The first prototype was fitted with the 1,700 lbf (7.6 kN) thrust W2/500. It was flown successfully to 42,000 ft but level speed at altitude was not attempted due to fuel shortage. The pilot commented in his report on a need for cockpit heating and a larger fuel tank.

The first prototype continued flight tests until 1944. By that time, more advanced turbojet-powered aircraft were available. Although the Gloster E.28/39 was not able to achieve high speeds, it proved to be a capable experimental platform and exhibited a "good climb rate and ceiling" . Moreover, experience with the E.28/39 paved the way for Britain's first operational jet fighter aircraft, the Gloster Meteor. This featured the Rolls-Royce Welland engine, the next stage from the Power Jets W.1.


In 1946, the first prototype (serial W4041) was placed in the Science Museum in Central London, where it is still exhibited. A full-size replica has been placed on an obelisk on a roundabout near the northern perimeter of Farnborough Airfield in Hampshire as a memorial to Sir Frank Whittle. A similar full-size model is on display in the middle of a roundabout at Lutterworth in Leicestershire (pictured below) where the aircraft's engine was produced.

A full-scale model taken from the same moulds, with authentic paint scheme and detailing, has been built by members of the Jet Age Museum in Gloucester. It has recently been on display in Brockworth, Gloucester, at the Kemble Air Day and MVT Show also at Kemble, and formed part of the display for the Sir Frank Whittle Centenary commemorations at RAF Cranwell in June 2007.

Airplane Picture - Jet Age Museum’s E28

Picture - Jet Age Museum’s E28


United Kingdom

Royal Aircraft Establishment

Specifications (Gloster E.28/39)

Airplane Picture - Replica of the Gloster E.28/39 at Lutterworth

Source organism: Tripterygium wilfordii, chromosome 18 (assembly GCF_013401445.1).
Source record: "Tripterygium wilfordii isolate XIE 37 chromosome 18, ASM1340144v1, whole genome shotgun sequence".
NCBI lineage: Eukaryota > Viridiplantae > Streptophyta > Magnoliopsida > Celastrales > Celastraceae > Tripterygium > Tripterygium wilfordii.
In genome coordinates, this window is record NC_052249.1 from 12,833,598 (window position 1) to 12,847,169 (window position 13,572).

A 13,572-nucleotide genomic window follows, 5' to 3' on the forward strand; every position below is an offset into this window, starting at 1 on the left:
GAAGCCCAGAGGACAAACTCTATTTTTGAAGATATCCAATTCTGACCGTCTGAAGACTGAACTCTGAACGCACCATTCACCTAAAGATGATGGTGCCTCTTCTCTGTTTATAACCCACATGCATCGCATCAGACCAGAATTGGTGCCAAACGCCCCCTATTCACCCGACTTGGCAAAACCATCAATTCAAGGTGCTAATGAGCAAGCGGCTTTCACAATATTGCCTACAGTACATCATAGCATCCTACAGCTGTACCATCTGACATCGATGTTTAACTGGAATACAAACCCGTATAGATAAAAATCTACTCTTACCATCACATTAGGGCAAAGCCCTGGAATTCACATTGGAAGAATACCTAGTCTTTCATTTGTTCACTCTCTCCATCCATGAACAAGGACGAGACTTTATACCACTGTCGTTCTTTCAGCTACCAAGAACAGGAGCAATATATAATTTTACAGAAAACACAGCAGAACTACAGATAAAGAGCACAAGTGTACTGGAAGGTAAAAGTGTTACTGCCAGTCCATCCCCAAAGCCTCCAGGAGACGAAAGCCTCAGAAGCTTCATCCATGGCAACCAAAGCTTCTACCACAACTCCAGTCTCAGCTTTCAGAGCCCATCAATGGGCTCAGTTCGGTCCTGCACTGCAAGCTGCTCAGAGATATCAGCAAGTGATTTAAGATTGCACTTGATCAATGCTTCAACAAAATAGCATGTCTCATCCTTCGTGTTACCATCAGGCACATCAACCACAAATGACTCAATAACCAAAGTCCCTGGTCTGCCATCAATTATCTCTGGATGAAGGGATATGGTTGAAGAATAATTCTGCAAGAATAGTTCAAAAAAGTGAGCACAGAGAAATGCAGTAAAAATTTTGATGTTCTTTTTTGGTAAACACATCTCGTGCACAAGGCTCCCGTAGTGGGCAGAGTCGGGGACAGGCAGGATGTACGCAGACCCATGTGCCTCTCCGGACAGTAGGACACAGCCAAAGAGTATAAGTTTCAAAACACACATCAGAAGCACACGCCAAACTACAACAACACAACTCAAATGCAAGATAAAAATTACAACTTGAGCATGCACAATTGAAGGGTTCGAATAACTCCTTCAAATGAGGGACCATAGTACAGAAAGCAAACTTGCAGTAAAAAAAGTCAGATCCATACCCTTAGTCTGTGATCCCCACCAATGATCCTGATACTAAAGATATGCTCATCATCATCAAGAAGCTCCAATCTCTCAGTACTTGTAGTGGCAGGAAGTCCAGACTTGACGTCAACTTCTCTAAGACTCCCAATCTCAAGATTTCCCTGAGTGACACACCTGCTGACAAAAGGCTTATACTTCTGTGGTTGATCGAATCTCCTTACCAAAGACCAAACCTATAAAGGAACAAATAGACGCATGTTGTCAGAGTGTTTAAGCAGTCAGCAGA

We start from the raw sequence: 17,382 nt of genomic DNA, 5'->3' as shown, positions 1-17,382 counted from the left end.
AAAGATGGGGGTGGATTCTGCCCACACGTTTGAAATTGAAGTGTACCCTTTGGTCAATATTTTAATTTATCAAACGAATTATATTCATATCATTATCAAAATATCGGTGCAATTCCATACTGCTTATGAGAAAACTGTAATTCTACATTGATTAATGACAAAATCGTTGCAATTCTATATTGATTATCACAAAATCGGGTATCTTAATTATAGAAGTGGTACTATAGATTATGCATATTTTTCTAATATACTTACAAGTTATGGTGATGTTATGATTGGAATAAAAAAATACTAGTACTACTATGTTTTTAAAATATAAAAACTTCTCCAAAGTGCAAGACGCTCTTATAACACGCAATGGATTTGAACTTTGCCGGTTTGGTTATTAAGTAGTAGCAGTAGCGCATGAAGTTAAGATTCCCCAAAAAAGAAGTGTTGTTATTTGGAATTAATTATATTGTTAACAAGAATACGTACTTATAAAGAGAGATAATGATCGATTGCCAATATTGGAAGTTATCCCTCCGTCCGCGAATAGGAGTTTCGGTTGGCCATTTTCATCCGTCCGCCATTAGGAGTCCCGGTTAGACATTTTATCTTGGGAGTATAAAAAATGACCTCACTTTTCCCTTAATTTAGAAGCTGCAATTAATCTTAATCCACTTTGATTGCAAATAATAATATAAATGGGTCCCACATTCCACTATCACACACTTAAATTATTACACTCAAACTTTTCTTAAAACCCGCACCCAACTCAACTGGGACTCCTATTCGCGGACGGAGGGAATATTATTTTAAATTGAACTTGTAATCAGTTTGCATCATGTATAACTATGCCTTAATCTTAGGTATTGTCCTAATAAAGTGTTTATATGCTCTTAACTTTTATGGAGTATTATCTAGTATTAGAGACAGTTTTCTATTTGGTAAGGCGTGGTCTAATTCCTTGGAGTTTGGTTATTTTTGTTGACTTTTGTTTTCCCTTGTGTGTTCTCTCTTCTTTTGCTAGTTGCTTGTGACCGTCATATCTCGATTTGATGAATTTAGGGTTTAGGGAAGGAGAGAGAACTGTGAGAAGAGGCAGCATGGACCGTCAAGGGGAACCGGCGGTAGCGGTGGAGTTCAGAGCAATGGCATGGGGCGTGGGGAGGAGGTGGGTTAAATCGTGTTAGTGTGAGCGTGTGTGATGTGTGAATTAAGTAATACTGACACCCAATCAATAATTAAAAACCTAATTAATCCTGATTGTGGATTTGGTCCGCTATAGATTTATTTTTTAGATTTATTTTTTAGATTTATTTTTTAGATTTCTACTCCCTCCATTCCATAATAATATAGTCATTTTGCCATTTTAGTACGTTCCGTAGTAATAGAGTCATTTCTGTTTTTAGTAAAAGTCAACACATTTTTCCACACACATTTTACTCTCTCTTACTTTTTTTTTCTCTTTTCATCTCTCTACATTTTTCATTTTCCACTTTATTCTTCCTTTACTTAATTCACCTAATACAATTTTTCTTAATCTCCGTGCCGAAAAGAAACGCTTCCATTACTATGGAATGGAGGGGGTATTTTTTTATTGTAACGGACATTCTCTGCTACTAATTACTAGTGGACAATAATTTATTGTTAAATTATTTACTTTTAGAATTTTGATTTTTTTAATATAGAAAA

Picture - Replica of the Gloster E.28/39 at Lutterworth

Data from

General characteristics

Crew: One
Length: 25 ft 4 in (7.74 m)
Wingspan: 29 ft 0 in (8.84 m)
Height: 8 ft 10 in (2.70 m)
Wing area: 146 ft (13.6 m)
Airfoil: G.W.2-section
Empty weight: 2,886 lb (1,309 kg)
Loaded weight: 3,748 lb (1,700 kg)
Powerplant: 1x Power Jets W.1 turbojet, 860 lbf (3.8 kN)
Fuel capacity: 81 gallons


Maximum speed: 338 mph (544 km/h) at 10,000 ft (3,050 m)
Range: 410 mi (656 km)
Endurance: 56 minutes
Service ceiling: 32,000 ft (9,755 m)
Rate of climb: 1,063 ft/min (5.9 m/s)
Thrust/weight: 0.21


Guns: None fitted but provision for four 0.303 in (7.7 mm) Browning machine guns

Heinkel He 178 - world's first turbojet aircraft.
Heinkel He 280 - first turbojet-powered fighter design
Messerschmitt Me 262 - world's first operational jet fighter.
Gloster Meteor - first British jet fighter to see combat in the Second World War.
Bell P-59A - first US jet fighter design
P-80 Shooting Star - first US operational jet-fighter aircraft.
Gloster E.1/44 - Gloster's third jet design to fly


James, Derek N. Gloster Aircraft since 1917. London: Putnam, 1987. ISBN 0-85177-807-0.
Mondey, David. The Hamlyn Concise Guide to British Aircraft of World War II. London: Chancellor Press, 1994. ISBN 1-85152-668-4.
Morgan, Eric B. "A New Concept of Flight" Twentyfirst Profile Vol. 1, no.8. New Milton, Hantfordshire, UK: 21st Profile Ltd. ISBN 0-961-8120-04.
"No Airscrew Necessary..." Flight(, 27 October 1949.
Swanborough, Gordon. British Aircraft at War, 1939-1945. East Sussex, UK: HPC Publishing, 1997. ISBN 0-9531421-0-8.
Winchester, Jim. X-Planes and Prototypes. London: Amber Books Ltd., 2005. ISBN 1-904687-40-7.

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Source: WikiPedia